US mutual fund firms face substantial challenges, including fee pressures, shrinking distribution platforms, intense competition for talent and more. To compete in the coming years, firms will have to capitalize on emerging opportunities to offer new products and fee structures, use technology to cut costs and boost performance and find innovative ways to deliver value to investors.
Buyers are demanding lower fees. They’re turning toward passive funds faster than ever. And the flow of new funds into the market is slowing. All of this translates to increasing pressure on US mutual fund firms.
The industry is now increasingly driven by technology, in both the front and back office. Firms have a choice: they can invest in technology and recruit and train tech-savvy talent, or they can outsource certain functions to gain access to the most current technologies and talent.
The industry has ridden the wave of market appreciation over the last several years. Operating margins have returned to levels seen before the global financial crisis, and asset growth has been strong. But fees are declining rapidly, and cost pressures are rising. It’s now a buyer’s market, with investors and regulators demanding lower fees and more transparency. For the US mutual fund industry, the pressure is rising.
To succeed in this challenging environment, US mutual fund firms will need to focus on their strategic positioning, provide value for money, implement integrated data driven technology platforms and develop strong talent programs to stay competitive as the industry moves toward 2025.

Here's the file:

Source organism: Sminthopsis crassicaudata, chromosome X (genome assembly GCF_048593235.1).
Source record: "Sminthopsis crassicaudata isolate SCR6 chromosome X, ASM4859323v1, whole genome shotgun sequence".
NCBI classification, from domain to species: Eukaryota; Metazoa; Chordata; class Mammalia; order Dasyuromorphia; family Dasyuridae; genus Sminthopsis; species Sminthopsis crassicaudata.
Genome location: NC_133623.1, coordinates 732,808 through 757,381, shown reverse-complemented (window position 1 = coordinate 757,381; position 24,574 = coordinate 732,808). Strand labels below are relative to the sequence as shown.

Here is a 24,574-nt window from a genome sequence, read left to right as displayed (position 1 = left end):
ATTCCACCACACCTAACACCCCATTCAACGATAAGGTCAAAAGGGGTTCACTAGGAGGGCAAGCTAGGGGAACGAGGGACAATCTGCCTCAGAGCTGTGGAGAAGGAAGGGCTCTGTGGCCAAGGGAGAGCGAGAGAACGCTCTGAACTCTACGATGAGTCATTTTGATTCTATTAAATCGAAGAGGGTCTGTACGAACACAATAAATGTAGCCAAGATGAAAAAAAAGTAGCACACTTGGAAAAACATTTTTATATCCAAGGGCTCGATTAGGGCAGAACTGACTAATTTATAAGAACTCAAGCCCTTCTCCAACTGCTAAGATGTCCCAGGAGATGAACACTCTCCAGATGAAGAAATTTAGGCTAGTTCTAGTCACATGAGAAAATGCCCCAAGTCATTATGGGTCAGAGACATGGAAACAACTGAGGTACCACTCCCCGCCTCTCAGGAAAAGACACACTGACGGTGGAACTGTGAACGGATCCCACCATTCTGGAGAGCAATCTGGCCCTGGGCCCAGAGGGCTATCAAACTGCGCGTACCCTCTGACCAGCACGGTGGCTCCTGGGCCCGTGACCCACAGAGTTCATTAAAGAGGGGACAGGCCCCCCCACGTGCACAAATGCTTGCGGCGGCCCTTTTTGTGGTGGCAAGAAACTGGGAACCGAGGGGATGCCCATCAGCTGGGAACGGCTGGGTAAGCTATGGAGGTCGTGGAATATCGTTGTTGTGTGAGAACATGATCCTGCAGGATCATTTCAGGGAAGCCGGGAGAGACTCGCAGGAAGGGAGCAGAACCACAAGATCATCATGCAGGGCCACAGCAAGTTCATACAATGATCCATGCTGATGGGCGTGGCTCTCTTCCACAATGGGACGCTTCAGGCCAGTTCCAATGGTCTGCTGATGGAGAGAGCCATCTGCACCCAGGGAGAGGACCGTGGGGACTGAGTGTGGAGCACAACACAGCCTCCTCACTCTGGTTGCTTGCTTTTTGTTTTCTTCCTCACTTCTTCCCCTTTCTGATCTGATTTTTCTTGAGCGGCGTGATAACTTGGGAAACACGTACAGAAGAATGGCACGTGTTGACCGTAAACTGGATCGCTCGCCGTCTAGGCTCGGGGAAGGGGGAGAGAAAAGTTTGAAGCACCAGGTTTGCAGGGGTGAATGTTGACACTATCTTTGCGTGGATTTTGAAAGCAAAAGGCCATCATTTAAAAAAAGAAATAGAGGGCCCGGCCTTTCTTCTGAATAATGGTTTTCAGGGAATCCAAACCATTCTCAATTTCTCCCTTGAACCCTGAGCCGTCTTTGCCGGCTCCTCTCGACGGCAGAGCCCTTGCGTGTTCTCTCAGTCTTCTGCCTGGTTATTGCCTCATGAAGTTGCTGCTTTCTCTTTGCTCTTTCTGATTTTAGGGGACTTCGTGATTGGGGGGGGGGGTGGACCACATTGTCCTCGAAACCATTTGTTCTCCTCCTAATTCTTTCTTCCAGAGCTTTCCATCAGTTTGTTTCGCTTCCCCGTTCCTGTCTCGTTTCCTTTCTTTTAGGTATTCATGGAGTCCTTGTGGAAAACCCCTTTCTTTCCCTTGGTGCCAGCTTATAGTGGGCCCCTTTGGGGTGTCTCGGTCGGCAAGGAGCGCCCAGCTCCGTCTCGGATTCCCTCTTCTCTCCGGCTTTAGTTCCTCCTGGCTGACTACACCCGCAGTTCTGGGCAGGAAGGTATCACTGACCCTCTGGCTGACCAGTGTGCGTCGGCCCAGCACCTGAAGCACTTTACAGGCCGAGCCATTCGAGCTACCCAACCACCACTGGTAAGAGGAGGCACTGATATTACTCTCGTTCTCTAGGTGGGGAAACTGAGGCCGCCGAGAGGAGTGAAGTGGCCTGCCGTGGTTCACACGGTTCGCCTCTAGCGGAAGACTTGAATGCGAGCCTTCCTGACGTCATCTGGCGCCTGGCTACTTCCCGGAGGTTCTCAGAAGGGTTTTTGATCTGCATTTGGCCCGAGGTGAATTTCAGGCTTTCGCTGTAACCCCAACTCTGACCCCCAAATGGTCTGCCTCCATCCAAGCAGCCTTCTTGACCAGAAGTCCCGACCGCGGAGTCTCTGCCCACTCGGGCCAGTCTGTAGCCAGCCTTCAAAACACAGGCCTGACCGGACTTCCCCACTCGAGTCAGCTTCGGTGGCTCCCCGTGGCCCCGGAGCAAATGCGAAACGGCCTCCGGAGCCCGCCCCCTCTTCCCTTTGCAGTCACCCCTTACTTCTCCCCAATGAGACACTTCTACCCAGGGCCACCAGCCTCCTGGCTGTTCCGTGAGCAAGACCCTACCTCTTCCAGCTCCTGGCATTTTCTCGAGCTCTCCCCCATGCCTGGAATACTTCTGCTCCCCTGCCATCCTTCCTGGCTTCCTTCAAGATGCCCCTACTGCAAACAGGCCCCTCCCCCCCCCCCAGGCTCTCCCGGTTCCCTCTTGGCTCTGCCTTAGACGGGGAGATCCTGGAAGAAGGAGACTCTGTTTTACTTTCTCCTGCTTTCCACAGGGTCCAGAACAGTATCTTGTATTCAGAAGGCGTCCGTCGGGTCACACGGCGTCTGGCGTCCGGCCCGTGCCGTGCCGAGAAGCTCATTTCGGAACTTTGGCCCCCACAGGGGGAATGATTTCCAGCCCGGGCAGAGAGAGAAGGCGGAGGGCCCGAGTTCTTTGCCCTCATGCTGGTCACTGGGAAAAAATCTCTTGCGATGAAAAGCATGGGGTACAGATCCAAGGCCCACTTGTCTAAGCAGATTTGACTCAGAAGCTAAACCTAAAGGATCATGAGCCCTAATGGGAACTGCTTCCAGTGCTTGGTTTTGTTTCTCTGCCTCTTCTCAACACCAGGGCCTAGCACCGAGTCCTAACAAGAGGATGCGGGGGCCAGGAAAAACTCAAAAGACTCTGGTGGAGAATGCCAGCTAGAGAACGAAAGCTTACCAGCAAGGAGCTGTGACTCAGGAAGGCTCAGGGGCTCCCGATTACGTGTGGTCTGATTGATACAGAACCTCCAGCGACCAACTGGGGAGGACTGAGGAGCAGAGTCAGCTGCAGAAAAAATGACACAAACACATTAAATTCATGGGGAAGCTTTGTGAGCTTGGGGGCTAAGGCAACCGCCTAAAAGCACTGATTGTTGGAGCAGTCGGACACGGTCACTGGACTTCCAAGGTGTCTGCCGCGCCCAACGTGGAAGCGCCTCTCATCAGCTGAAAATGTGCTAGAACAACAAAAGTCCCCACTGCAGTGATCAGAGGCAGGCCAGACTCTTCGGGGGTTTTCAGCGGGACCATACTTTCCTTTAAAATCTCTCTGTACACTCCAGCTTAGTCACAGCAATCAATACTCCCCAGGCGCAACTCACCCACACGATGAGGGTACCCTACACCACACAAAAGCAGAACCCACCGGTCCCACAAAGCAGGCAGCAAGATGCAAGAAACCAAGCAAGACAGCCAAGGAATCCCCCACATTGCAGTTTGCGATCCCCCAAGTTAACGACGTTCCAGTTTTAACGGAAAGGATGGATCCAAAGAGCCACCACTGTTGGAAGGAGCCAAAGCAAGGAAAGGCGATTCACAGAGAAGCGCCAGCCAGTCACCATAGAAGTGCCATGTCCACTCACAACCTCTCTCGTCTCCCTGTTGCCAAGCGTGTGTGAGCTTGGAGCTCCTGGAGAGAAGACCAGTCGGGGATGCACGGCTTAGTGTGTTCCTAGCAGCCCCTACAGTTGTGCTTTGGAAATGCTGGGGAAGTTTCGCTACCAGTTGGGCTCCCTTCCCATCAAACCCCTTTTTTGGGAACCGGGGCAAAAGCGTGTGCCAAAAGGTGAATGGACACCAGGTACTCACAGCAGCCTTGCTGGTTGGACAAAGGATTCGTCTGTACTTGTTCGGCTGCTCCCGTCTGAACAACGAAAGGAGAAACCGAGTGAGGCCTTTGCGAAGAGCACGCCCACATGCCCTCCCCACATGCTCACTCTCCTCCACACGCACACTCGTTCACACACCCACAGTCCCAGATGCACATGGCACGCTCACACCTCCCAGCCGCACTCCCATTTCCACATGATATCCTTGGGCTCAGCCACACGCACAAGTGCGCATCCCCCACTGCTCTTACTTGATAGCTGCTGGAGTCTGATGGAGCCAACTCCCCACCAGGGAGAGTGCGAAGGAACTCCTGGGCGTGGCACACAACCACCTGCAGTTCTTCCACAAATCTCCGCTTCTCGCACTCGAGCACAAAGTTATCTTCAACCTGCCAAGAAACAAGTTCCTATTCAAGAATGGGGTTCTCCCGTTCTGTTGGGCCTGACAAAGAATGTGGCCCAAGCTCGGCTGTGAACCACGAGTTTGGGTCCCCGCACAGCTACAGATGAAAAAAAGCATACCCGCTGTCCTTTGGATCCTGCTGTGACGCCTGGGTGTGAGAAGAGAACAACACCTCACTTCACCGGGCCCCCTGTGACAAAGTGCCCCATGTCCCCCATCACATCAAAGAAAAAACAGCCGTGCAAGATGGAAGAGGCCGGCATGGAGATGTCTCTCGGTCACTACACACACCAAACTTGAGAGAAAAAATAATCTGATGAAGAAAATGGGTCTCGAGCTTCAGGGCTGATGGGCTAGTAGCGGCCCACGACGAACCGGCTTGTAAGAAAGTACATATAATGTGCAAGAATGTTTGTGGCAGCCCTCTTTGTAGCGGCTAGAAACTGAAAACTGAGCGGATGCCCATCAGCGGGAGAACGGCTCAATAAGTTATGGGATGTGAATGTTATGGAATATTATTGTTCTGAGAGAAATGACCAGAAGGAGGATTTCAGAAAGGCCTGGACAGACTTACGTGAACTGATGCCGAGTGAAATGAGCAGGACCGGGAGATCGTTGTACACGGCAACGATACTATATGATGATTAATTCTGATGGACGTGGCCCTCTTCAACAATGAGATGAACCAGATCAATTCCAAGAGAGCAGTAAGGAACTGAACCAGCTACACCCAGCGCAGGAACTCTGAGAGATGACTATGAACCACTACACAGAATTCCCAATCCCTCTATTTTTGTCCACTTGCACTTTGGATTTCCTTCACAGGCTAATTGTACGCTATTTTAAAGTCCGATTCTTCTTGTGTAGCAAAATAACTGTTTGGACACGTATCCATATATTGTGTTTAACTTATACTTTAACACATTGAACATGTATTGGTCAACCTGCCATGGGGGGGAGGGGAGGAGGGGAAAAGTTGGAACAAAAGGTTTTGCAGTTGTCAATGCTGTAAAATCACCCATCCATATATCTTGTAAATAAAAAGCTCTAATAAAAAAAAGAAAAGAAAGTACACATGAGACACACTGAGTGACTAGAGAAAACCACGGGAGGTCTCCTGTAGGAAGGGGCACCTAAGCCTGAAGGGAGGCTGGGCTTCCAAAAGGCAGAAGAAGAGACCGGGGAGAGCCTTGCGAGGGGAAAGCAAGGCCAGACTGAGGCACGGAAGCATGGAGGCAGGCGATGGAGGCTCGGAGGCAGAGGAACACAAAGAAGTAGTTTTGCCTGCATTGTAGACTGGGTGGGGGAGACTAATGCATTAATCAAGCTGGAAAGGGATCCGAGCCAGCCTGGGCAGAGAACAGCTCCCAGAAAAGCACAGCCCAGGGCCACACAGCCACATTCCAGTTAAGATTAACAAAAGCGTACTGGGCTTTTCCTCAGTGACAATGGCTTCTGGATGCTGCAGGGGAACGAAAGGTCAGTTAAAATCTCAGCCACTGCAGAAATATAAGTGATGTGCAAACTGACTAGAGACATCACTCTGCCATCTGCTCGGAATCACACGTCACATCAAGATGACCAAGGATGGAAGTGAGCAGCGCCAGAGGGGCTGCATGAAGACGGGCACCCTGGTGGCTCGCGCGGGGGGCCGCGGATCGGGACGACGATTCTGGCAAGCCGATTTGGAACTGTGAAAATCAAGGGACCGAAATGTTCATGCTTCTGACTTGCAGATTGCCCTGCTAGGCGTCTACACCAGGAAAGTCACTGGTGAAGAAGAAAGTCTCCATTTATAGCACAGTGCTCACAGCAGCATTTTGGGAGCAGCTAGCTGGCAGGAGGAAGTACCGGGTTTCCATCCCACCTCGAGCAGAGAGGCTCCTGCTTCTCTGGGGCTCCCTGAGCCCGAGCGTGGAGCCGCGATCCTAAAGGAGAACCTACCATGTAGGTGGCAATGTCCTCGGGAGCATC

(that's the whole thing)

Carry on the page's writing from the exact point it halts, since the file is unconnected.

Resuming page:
“Change is the only constant. The pace of change in the US mutual fund industry continues to accelerate, creating new challenges and opportunities for managers.”
The US mutual fund industry has been lulled into a false sense of security over the past decade. Assets under management (AUM) have grown substantially, making it relatively easy for many US mutual fund firms to sustain profits. However, a slowing of AUM growth and an industry-wide move to lower fees, driven in part by a surge in the popularity of low-cost passive products, are shrinking fund firms’ revenues. In addition, investors are demanding more value for their dollars and regulators are demanding more transparency. The industry is at a critical juncture.
Investors have been moving into low-fee passive products, putting more downward pressure on fees and dampening the revenue outlook for US mutual fund managers. Many mutual fund firms still employ active management, but passive management is gaining ground rapidly—far faster than earlier anticipated—buoyed by record equity market performance over the last decade. Institutional investors continue to surge into passive strategies, due in part to the transparency and low fees these products offer and the inability for many asset managers to consistently outperform their respective benchmarks.
Based on PwC analysis, we believe total expense ratios (TERs) for both active and passive funds will continue declining through 2025. By 2025, we expect combined active and passive fund expense ratios to decline by approximately 22% from their already low levels in 2018. Price remains a key differentiating factor (along with performance) among market cap-weighted passive products, driving fees—and TERs—ever lower.
Given the tremendous pressure on management fees and TERs, the revenue outlook for US mutual fund firms as we head toward 2025 is not promising, particularly for active managers. Mutual fund managers will have to work harder to maintain profits and stay competitive.
Mutual Funds Leader, PwC US
Thomas J. Holly
Asset and Wealth Management Leader, PwC US
Mutual Fund Tax Technology Leader, PwC US
Mutual Fund Research & Analytics Leader, PwC US
Mutual Fund Advisory Leader, PwC US
Mutual Fund Tax Leader, PwC US